While acknowledging it’s still “probable” that Mariano Rivera will return from knee surgery to pitch next season, Andrew Marchand of ESPN New York reports that the future Hall of Famer “is having second thoughts about possibly retiring.”
Rivera was pretty adamant about returning at the time of the injury, saying: “I’m coming back. Put it down. Write it down in big letters. I ain’t going down like this.”
However, according to Marchand’s unnamed sources Rivera “has the familiar tug that he has carried for many years of possibly wanting to stay home with his family and call it a career.”
Rivera is a free agent, so if he does want to play in 2013 he’ll presumably have to let the Yankees know fairly soon so they can plan accordingly and, eventually, come to terms with the 42-year-old on a new contract after he earned $15 million this season.
Aaron Boone has no experience as a coach or a manager at any level. As such, some have speculated that he’d hire a more seasoned hand as his bench coach as he begins his first season as Yankees manager. Someone like, say, Eric Wedge, who was a candidate for the job Boone got and who once managed Boone in Cleveland.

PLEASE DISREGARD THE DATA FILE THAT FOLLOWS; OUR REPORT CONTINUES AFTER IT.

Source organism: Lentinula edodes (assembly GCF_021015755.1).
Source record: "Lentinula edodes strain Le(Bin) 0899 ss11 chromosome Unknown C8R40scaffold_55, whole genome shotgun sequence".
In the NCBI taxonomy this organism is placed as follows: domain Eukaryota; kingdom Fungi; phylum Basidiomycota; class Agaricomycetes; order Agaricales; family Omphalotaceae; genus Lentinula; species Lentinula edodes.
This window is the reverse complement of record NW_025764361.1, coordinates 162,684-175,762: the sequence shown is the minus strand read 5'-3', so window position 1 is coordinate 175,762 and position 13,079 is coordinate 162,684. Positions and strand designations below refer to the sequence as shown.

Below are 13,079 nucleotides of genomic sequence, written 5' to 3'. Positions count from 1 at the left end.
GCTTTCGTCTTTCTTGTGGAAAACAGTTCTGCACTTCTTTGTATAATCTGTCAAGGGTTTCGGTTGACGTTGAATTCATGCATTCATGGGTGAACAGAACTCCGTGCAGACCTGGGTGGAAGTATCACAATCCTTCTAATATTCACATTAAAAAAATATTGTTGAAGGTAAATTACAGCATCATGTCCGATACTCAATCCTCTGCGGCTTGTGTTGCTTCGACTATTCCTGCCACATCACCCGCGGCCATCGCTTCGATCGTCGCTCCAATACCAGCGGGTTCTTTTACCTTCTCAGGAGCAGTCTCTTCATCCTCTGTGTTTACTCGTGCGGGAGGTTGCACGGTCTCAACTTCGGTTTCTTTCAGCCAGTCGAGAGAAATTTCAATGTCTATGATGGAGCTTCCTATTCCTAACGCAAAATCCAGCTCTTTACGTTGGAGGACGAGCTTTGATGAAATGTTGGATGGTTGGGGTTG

Nope. According to MLB.com’s Mark Feinsand, he’s going with Josh Bard.
Bard, 39, was a teammate of Boone’s with the Indians in 2005. He’s not without coaching experience, having spent the last two seasons as the Dodgers’ bullpen coach, but he’s not that Gene Lamont/Don Zimmer-type we often see in the bench coach role.
Which is fine because different managers want different things from their bench coach. Some are strategy guys, helping with in-game decision making. Others are relationship guys who help managers understand all of the dynamics of the clubhouse while they’re worrying more about lineups and stuff. Others are trust guys, who can serve as the manager’s sounding board, among other things. Some are combinations of all of these things. As Feinsand notes in his story, Boone said at his introductory press conference that he’s looking for this:
“I want smart sitting next to me. I want confidence sitting next to me. I want a guy who can walk out into that room and as I talk about relationships I expect to have with my players, I expect that even to be more so with my coaching staff. Whether that is a guy with all kinds of experience or little experience. I am not concerned about that.”